So The New York Times's main website, nytimes.com, went down this morning, and it only just recently returned. Almost immediately, the newspaper's Twitter feed posted that it would continue updating readers on the crackdown in Egypt:
Soon after, the media critic and Arizona State University professor Dan Gillmor proclaimed that The New York Times should start a secondary blog, hosted on a different server, for emergencies such as this.
The @NYTimes and every other news org should, at the very least, have a blog elsewhere (and mirrored) as a hedge against major outages.-- Dan Gillmor (@dangillmor) August 14, 2013
Which... the Times did.
Since the newspaper's website started to 404 this morning, it has posted stories—full news stories, bylined by some of the paper's most recognizable journalists —on Facebook. As "Facebook Notes." Where they will be seen, and where they will even the populate the News Feed, of some of the paper's 3.3 million Facebook followers.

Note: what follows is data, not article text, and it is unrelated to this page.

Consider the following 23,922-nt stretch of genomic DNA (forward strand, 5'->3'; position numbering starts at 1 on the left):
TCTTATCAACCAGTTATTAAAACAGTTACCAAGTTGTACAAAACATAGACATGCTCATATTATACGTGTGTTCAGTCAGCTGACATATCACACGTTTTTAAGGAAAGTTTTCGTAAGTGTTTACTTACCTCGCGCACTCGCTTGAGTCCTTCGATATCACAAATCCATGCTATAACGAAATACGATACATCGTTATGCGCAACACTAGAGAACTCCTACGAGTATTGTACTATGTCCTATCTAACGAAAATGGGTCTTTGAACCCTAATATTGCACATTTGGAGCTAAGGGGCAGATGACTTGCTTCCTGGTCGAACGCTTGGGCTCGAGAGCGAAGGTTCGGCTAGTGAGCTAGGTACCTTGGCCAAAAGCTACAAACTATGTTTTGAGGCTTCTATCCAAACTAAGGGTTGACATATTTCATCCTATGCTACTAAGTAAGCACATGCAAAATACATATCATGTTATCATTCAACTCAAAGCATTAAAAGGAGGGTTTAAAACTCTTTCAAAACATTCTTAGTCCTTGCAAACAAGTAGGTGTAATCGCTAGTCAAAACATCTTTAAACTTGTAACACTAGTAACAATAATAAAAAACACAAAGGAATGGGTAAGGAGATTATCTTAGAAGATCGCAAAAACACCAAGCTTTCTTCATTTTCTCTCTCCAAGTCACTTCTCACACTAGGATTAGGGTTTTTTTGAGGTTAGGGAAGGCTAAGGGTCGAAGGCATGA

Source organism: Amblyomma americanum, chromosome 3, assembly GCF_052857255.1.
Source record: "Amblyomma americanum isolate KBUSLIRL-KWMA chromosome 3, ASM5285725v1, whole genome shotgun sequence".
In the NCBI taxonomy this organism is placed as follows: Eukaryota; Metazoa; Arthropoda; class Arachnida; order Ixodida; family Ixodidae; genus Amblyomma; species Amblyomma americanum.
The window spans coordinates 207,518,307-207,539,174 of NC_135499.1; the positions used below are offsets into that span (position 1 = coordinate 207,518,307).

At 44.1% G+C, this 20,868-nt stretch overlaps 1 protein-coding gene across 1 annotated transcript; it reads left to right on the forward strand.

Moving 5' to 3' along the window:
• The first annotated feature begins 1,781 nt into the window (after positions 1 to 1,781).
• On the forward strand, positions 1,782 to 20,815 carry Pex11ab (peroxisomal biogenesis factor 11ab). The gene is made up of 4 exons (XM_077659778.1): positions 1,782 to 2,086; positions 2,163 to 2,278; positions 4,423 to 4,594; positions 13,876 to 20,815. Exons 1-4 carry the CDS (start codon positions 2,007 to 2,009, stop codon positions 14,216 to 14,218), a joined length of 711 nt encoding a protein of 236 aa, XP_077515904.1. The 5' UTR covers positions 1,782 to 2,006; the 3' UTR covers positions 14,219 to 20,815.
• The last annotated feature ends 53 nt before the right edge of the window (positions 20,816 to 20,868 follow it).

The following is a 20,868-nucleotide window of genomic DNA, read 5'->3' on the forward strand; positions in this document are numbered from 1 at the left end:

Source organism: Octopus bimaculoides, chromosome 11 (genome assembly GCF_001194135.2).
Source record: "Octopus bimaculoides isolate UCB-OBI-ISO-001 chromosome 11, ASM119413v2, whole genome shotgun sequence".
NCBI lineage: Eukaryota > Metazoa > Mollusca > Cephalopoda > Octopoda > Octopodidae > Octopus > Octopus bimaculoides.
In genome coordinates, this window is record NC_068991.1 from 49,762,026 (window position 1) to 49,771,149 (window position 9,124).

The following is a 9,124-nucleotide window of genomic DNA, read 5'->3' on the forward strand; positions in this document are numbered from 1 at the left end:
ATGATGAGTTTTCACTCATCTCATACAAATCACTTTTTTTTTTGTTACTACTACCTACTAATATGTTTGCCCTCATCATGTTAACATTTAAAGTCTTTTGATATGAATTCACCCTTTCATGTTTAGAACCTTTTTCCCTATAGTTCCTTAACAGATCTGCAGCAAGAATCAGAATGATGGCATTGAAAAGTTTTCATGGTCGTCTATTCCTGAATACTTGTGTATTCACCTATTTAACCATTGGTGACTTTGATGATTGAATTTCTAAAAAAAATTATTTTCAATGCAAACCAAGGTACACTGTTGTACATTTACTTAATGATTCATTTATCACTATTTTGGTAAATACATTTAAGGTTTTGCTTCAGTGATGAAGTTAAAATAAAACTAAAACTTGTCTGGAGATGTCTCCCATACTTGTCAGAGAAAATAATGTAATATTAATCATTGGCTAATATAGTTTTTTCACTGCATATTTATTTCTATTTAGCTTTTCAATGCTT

I have two thoughts about this. First, we're almost past the era where a newspaper doing anything even slightly outré spawns tweets, excitable news stories, comprehensive blog posts. (We're not totally past it because, well, cf. this very article.) The "New Face Times" (my coinage) was delightful, but in a charmingly pedestrian way. Facebook was the best way for the news to get out, so that's how they put it out.